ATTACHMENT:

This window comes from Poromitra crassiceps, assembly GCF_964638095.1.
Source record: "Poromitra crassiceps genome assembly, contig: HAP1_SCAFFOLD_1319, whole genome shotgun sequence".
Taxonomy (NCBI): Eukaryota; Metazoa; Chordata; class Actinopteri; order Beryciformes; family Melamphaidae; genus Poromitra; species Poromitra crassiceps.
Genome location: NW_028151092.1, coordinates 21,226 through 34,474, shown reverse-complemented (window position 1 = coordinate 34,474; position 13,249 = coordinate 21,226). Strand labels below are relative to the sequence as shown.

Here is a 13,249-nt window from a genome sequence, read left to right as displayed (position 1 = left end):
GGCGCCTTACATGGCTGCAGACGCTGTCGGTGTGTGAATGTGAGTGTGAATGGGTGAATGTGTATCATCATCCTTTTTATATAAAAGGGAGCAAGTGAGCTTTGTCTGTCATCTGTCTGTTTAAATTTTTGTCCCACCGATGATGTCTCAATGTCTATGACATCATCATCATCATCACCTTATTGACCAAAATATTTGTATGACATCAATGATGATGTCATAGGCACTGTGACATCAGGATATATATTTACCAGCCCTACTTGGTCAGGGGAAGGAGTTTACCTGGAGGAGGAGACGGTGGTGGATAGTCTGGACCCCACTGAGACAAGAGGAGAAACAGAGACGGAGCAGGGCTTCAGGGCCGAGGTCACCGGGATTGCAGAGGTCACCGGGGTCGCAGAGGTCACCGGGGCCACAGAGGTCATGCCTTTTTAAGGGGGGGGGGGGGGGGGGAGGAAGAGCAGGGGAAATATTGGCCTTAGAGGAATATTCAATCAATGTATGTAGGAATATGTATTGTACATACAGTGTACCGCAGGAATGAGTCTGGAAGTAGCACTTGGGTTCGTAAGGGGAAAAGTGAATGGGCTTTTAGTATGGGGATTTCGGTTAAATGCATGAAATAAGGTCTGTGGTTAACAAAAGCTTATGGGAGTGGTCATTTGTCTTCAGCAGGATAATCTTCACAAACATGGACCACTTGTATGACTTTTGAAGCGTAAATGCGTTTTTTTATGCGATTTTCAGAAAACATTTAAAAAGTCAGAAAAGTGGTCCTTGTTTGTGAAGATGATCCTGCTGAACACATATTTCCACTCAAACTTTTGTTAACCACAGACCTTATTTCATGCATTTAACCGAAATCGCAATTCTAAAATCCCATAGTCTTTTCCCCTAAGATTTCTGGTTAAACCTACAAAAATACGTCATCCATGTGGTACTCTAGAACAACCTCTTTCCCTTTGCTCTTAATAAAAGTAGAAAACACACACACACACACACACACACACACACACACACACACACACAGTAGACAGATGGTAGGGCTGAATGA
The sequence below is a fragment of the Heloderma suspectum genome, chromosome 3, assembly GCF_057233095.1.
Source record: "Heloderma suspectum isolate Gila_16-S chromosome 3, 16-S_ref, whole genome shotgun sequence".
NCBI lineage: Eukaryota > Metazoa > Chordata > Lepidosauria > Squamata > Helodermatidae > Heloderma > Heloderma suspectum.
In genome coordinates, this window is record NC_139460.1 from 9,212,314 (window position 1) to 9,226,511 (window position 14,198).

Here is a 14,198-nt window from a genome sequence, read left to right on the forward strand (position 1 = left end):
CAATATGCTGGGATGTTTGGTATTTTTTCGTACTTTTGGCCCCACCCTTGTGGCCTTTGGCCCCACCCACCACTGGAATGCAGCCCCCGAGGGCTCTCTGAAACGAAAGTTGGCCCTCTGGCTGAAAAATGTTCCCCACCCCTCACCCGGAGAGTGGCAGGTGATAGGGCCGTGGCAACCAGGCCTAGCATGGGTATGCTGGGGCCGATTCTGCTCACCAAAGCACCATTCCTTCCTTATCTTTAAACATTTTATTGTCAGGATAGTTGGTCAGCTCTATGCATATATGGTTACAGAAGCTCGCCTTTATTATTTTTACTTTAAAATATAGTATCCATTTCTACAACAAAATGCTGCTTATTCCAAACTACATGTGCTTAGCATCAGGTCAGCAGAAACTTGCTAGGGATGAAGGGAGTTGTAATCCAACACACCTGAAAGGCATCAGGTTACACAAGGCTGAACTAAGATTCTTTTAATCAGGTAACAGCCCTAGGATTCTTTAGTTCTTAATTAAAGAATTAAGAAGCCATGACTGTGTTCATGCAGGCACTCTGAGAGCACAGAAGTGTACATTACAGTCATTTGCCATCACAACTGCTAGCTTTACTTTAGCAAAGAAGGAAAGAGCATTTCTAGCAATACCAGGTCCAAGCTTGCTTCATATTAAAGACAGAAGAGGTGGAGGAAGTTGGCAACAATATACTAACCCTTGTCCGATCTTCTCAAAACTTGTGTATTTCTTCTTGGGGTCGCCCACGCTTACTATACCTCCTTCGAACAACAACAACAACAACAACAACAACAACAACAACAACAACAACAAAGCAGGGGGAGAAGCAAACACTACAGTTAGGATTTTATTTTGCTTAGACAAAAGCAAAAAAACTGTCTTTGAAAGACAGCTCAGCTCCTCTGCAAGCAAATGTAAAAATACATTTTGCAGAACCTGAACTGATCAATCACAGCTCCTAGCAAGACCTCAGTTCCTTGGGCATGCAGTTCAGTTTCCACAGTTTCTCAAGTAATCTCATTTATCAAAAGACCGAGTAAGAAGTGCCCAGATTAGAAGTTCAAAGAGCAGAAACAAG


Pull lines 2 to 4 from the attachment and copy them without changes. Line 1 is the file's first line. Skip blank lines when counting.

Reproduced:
Source record: "Poromitra crassiceps genome assembly, contig: HAP1_SCAFFOLD_1319, whole genome shotgun sequence".
Taxonomy (NCBI): Eukaryota; Metazoa; Chordata; class Actinopteri; order Beryciformes; family Melamphaidae; genus Poromitra; species Poromitra crassiceps.
Genome location: NW_028151092.1, coordinates 21,226 through 34,474, shown reverse-complemented (window position 1 = coordinate 34,474; position 13,249 = coordinate 21,226). Strand labels below are relative to the sequence as shown.